His tractor, filled with his six children, was No. 80 in line along the road when he came upon a Serbian checkpoint in Makovac. The soldiers demanded money. Over the next mile and a half, he said, he handed over 7,000 marks, about $3,500. He was stopped, robbed or harassed by soldiers about 20 times along that stretch.
When he ran out of money, the soldiers held a gun to his head. They were about to pull him from the column when his sister handed over 500 marks to spare him, he said.
"They just randomly selected men and took them. All the time we heard gunfire," Zhujani said.
"I saw 23 men separated from the column," said Ilmi Berisha, 65, who was hiding in the hills near his house in the village. At a farmhouse, "they made them sit, stand, sit, stand, then they killed them."
A trough in a garage next to the farmhouse was ankle deep with blood, he recalled. It is empty now, although old clothes and shoes are strewn around the garage floor, along with several bloodstains the size of watermelons.
Adem Vitia, 39, held up a padded black winter jacket: It was slashed, and the hood appeared to be soaked with old blood. "They took my brother's son," he said. "He was wearing a jacket like this. I'm afraid it was him."
Faton Krasniqi, 25, who also hid in the hills, said he saw Gypsies, who often handle sanitation tasks in the villages, taking four trailer-loads of bodies from the garage to three mass grave sites.
Krasniqi took a reporter on a tour. Small cemeteries showed relatively fresh mounds of dirt, now covered with wildflowers and weeds, with old shoes and tattered clothes strewn about. He pointed to the watch. A shoulder of a jacket stuck out of the dirt nearby.
Insects teemed in the earth, and the fetid smell of death hung everywhere. Krasniqi said at least 80 bodies were dumped at this one site in Lukare, one of three similar mass graves in the space of a few miles.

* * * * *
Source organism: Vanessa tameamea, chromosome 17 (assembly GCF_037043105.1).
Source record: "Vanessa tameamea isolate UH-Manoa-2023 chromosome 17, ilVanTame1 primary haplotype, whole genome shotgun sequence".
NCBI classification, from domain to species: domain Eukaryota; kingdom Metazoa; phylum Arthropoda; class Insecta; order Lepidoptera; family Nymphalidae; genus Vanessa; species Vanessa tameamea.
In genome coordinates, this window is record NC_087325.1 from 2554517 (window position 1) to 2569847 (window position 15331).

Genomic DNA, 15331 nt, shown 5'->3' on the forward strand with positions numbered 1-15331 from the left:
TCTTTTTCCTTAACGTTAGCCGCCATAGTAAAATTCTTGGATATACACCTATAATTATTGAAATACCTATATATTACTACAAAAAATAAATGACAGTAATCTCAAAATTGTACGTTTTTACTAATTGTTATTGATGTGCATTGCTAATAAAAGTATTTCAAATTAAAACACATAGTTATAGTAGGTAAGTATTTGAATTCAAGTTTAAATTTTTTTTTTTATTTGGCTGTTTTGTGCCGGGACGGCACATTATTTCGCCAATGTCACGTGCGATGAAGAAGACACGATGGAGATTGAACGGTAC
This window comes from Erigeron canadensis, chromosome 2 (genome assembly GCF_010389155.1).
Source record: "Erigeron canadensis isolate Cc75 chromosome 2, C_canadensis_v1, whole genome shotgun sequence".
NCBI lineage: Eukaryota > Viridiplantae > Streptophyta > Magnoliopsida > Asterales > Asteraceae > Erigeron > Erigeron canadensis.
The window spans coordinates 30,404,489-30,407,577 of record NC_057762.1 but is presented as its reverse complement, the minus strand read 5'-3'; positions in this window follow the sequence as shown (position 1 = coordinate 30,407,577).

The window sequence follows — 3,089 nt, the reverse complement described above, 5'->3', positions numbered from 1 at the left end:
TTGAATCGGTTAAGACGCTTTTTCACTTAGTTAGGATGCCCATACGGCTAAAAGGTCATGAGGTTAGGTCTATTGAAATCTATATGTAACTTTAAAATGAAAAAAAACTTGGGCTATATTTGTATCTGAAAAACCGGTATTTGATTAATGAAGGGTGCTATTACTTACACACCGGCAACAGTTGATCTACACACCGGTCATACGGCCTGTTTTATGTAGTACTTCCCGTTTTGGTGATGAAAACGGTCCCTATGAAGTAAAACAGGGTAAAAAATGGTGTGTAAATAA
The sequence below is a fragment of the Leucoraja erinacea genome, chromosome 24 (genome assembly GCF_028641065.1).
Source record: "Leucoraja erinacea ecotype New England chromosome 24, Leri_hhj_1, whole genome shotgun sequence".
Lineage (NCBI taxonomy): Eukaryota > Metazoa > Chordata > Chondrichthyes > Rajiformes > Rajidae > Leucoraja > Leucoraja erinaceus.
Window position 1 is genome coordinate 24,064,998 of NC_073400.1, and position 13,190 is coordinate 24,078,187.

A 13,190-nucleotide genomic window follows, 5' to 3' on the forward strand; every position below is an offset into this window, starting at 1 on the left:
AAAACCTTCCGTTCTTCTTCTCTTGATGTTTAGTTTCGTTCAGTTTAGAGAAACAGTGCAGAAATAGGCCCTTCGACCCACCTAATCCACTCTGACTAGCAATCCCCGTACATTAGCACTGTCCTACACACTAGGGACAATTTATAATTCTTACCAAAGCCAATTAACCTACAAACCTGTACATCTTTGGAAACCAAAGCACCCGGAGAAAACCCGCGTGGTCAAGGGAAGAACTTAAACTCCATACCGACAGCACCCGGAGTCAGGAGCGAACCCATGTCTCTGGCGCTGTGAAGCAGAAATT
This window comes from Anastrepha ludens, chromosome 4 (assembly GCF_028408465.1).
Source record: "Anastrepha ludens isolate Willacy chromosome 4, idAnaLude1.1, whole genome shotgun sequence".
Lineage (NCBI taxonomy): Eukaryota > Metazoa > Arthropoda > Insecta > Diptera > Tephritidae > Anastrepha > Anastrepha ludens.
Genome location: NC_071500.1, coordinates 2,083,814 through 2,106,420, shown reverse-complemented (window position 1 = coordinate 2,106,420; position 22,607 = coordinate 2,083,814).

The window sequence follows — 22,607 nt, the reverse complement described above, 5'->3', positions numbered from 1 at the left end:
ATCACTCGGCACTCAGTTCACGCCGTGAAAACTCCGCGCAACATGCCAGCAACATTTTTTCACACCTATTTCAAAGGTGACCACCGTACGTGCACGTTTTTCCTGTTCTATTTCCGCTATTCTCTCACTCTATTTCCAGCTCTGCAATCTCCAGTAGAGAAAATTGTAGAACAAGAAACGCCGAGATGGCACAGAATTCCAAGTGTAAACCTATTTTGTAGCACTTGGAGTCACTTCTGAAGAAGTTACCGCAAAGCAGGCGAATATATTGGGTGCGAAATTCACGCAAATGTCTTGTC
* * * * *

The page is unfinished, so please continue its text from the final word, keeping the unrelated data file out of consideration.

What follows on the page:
Berisha, the man who saw the executions, took a reporter to the house with a few inches of ashes in the center of the floor in the shape of a human body. The floor was scorched.
The charred remains of the body were there too, until the previous day, when Berisha and others buried the man, whom they didn't know. But they saw him being pulled from the column. "I saw him. I heard his screams. I can still hear his screams," Berisha said.
A Man Repairs a Wall Pierced by Bullets
In a house just across from where the man was burned, Jusuf Berisha, 54, his hands covered with drywall material, was repairing a wall sprayed with bullets.
When police came to his brother's house, his nephew tried to escape. They shot him dead in the yard, along with the nephew's friend, he said. Four others, including Jusuf Berisha, escaped to the hills, where they hid for more than six weeks. He pointed to a brown spot amid the deep green of the mountainside behind his home. When Serbian soldiers apparently spotted him and others in the hills, the troops fired a cannon at that spot.
"Even now when we hear birds singing," Berisha said, "we are afraid."
When Gani Krasniqi, 42, came home last weekend, he found women's panties amid bloodstained clothes and blankets. Most striking were the different used buttons that littered the floor in one room with three couches.
"It's impossible not to know what happened here," Krasniqi said. His house is on a hilltop, a good vantage point for the Serbian soldiers who apparently stayed there. In addition to the bloody blankets--which are being saved in case of an investigation--there were liquor bottles and cigarettes.
Krasniqi's wife, Zarife, who has been scrubbing for days, said she has no choice but to somehow make peace with the tragedy that occurred in her house.
"What can I do?" she said sadly. "I'm cleaning all day long. We don't have anything else we can do but come back."
Arianit Shehu in Pristina contributed to this report.